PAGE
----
“There have been instances where those who have been accused of being foreigners have been declared as Indians by the foreigner’s tribunal, but have received notices again to prove their citizenship. Those who have been declared as illegal immigrants by the tribunal are taking legal recourse and approaching the Gauhati High Court, as well as India’s Supreme Court,” said Wadud. He left his job in Delhi to return to Assam in 2012, in the wake of a violence between the indigenous Bodos and Bengali-Muslims in Assam’s Kokrajhar district, which killed 77 people.
Wadud said that in most cases, people have been declared foreigners because of clerical errors in documents, including voter lists. The Border Police has arbitrarily questioned the citizenship of people from all identities: Assamese Muslims, Bengali Muslims, Bengali Hindus, and the Rajbonshis. There are also those whose ancestral roots are in Bihar and Uttar Pradesh. But Wadud said that the common denominator among them is their poverty. “You would hardly find the middle class accused of being foreigners. If they target the big and powerful, there will be a severe backlash. The whole process is to appeal to the majority community,” he said. The family of a former president of India was not on the second NRC list, as well as that of a retired sergeant of the Indian army.
Yet Wadud believes that a free and fair NRC will actually halt the politics of illegal migration. “Many people are now trying to discredit the NRC, because they know that the number of those who are not on the list will come down from the current 4 million, and this would expose the vested interests in raising the issue of foreigners repeatedly. Even those who were part of the Assam movement have realized that the number of foreigners had gone down significantly,” he observed.
According to Wadud, the state is trying to manufacture foreigners, based on fomenting the fear of the death of the Assamese language and culture. “But Bengalis have accepted Assamese after it was declared the state language way back in 1960. I have not come across any person who may have filed a police complaint that a so-called Bangladeshi person has encroached upon his land. Bengal has always been a part of the Indian subcontinent. So there is no question of migration from a different territory; it took place within the same region,” Wadud explained.
This is also why Sameena (real name withheld upon request) insists that she isn’t part of the optimistic club about the NRC. “So just because one’s name features in the NRC the person suddenly becomes an Assamese? What about the years of discrimination upon being looked down upon as a Miya?”
Anywhere else in the world, the term “Miya” is used to address a Muslim man with respect. But it is a pejorative in Assam, hinting at the possibility of the person being from Bangladesh, thus questioning the person’s identity.
Rubul remembers being addressed as “Miya” while in college, and it stopped being funny after a while. “I studied in an Assamese medium school. Every document we have is in Assamese. And yet we are made to be different. Hence, the Bengali-Muslim community in Assam has always shied away from openly stating that we are ‘Miya.’ We have always asserted that we are Assamese,” he said.
But Wadud asserts that “Miya” as an identity is slowly being reclaimed. A recent wave of poets are flaunting their Miya identity, as a political act. “By reclaiming the term ‘Miya,’ we aren’t asserting that we are different. We are only addressing the long-standing persecution of the community,” said Wadud.
Hafiz Ahmed, an academic in his 50s, published his poetry on Facebook in 2016, spurring ripples of poetic eloquence as other Bengali-Muslims followed suit. An excerpt:
I am a Miya
My serial number in the NRC is 200543
I have two children
Another is coming
Will you hate him
As you hate me?
But the NRC process – and the uncertainty of those who are found to be foreigners – continues to dog Assam. It goes back to the question of who is more indigenous to Assam than the other.
In 1967, Bengali was made the official language in the state’s southern Barak Valley, in the districts of Cachar, Karimganj, and Hailakandi, following a violent revolt that had killed 11 people in May 1961. The dead are regarded as martyrs in Barak Valley.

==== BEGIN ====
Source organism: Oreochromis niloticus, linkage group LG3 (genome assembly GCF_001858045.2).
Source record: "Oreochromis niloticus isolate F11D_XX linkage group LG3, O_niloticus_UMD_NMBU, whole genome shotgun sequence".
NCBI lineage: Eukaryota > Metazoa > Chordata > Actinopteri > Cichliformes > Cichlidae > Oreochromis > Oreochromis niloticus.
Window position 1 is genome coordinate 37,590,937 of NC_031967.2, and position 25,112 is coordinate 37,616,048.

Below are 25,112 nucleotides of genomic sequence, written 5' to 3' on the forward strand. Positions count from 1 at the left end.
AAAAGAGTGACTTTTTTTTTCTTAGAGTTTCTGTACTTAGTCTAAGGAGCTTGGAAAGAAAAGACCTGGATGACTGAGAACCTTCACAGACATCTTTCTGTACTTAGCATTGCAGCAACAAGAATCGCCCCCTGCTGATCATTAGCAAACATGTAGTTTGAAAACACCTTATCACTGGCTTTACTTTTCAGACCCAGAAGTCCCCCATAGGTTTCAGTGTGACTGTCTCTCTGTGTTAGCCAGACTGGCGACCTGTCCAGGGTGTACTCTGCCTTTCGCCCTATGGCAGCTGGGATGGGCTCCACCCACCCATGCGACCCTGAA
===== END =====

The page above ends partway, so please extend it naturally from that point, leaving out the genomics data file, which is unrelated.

Sameena said that many of her Assamese friends who live outside the state did not apply for the NRC, because, as upper-caste Hindus, they have been confident that they will not be expelled from the country. “But my father called me up daily from his village, inquiring if I was submitting my documents correctly. The Bengali-Muslim community in Assam has been living with a sense of anxiety for several years now, which the rest of the state has not had to live with. Others take it for granted that their name would feature on the list, because nobody says it aloud: that the NRC is exclusively to corner the Bengali Muslims.”
Rubul believes that the NRC process will deliver his community a respectful life in Assam hereafter. “We are ready to give all our time we have for this, to prove we are Indians.” However, Sameena insists on reading through the fine print and seeing the discrimination embedded within. The entire exercise of the NRC has so far cost nearly 12.2 billion Indian rupees ($174 million). The team administering the NRC comprises over 30,000 government officials.
The 4 million who have been excluded from the list will have an opportunity to know the reasons for their exclusion and reapply. Those who may not be included in final list would have to go to foreigner’s tribunals. “What’s needed now is to create awareness on how to apply again,” explains Wadud.
Those rendered stateless can take legal recourse. Of course, until that happens, the person might run the risk of being sent to one of six detention centers across Assam, which are based in district jails. An exclusive center is coming up soon in Assam’s Goalpara district. According to Wadud, in February this year, 899 people were in these centers. Now there are about 1,000.
Wadud is representing 10 people who are lodged in these detention centers before the Gauhati High Court. However, he is cognizant that with a right-wing BJP in charge of the central and the state governments, prejudices would be glaring in the entire process. “The NRC process is very scientific and stringent but on the ground a section of executing authorities are representatives of the government, which has so much of hatred for Muslims everywhere.”
The first weeks of January and August – after the release of the first and second draft of the NRC, respectively – saw a spate of suicides by those whose names did not figure in the lists.
One of Rubul’s cousins did not make it to the NRC draft. She had submitted a photocopy of her admit card from her matriculation examination, from 2000. The admit card bears the necessary information: the names of her parents as well as her place of birth.
I told him that 18 years is a long time to preserve one’s admit card. I don’t think I have my admit card for the matriculation exam from around the same time. Rubul said softly, “We Miya people have to preserve every document of our lives.”
Priyanka Borpujari is an India-based independent journalist and a contributor to The Diplomat’s Pulse section.